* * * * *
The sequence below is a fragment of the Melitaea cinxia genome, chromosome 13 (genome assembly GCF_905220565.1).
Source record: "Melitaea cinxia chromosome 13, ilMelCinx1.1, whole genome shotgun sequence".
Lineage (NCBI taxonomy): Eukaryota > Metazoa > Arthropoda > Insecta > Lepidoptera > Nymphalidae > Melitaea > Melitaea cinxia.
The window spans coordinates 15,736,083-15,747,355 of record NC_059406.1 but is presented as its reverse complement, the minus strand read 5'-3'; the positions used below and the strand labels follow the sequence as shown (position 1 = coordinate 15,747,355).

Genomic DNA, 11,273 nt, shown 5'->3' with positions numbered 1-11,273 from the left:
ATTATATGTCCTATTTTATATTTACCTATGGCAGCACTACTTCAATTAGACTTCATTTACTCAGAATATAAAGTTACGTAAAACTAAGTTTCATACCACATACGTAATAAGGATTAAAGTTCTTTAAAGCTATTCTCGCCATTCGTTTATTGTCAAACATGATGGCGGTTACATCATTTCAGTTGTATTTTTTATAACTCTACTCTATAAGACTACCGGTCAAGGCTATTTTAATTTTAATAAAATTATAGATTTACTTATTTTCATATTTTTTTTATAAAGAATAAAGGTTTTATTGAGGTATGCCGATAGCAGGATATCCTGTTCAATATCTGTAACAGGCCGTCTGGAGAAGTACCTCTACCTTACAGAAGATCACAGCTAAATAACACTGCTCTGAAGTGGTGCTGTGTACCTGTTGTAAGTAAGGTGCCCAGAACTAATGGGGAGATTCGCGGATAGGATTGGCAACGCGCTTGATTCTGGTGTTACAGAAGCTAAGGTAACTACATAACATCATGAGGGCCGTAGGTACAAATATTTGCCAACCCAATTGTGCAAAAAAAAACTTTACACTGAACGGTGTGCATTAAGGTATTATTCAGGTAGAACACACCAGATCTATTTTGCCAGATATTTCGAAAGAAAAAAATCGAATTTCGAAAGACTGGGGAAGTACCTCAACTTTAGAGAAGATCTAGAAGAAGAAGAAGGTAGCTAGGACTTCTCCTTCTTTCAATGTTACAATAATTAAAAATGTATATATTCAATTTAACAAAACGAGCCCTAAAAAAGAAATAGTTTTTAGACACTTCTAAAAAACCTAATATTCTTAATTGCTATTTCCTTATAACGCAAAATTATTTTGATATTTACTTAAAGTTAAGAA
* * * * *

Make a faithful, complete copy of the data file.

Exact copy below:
The sequence below is a fragment of the Melitaea cinxia genome, chromosome 13 (genome assembly GCF_905220565.1).
Source record: "Melitaea cinxia chromosome 13, ilMelCinx1.1, whole genome shotgun sequence".
Lineage (NCBI taxonomy): Eukaryota > Metazoa > Arthropoda > Insecta > Lepidoptera > Nymphalidae > Melitaea > Melitaea cinxia.
The window spans coordinates 15,736,083-15,747,355 of record NC_059406.1 but is presented as its reverse complement, the minus strand read 5'-3'; the positions used below and the strand labels follow the sequence as shown (position 1 = coordinate 15,747,355).

Genomic DNA, 11,273 nt, shown 5'->3' with positions numbered 1-11,273 from the left:
ATTATATGTCCTATTTTATATTTACCTATGGCAGCACTACTTCAATTAGACTTCATTTACTCAGAATATAAAGTTACGTAAAACTAAGTTTCATACCACATACGTAATAAGGATTAAAGTTCTTTAAAGCTATTCTCGCCATTCGTTTATTGTCAAACATGATGGCGGTTACATCATTTCAGTTGTATTTTTTATAACTCTACTCTATAAGACTACCGGTCAAGGCTATTTTAATTTTAATAAAATTATAGATTTACTTATTTTCATATTTTTTTTATAAAGAATAAAGGTTTTATTGAGGTATGCCGATAGCAGGATATCCTGTTCAATATCTGTAACAGGCCGTCTGGAGAAGTACCTCTACCTTACAGAAGATCACAGCTAAATAACACTGCTCTGAAGTGGTGCTGTGTACCTGTTGTAAGTAAGGTGCCCAGAACTAATGGGGAGATTCGCGGATAGGATTGGCAACGCGCTTGATTCTGGTGTTACAGAAGCTAAGGTAACTACATAACATCATGAGGGCCGTAGGTACAAATATTTGCCAACCCAATTGTGCAAAAAAAAACTTTACACTGAACGGTGTGCATTAAGGTATTATTCAGGTAGAACACACCAGATCTATTTTGCCAGATATTTCGAAAGAAAAAAATCGAATTTCGAAAGACTGGGGAAGTACCTCAACTTTAGAGAAGATCTAGAAGAAGAAGAAGGTAGCTAGGACTTCTCCTTCTTTCAATGTTACAATAATTAAAAATGTATATATTCAATTTAACAAAACGAGCCCTAAAAAAGAAATAGTTTTTAGACACTTCTAAAAAACCTAATATTCTTAATTGCTATTTCCTTATAACGCAAAATTATTTTGATATTTACTTAAAGTTAAGAA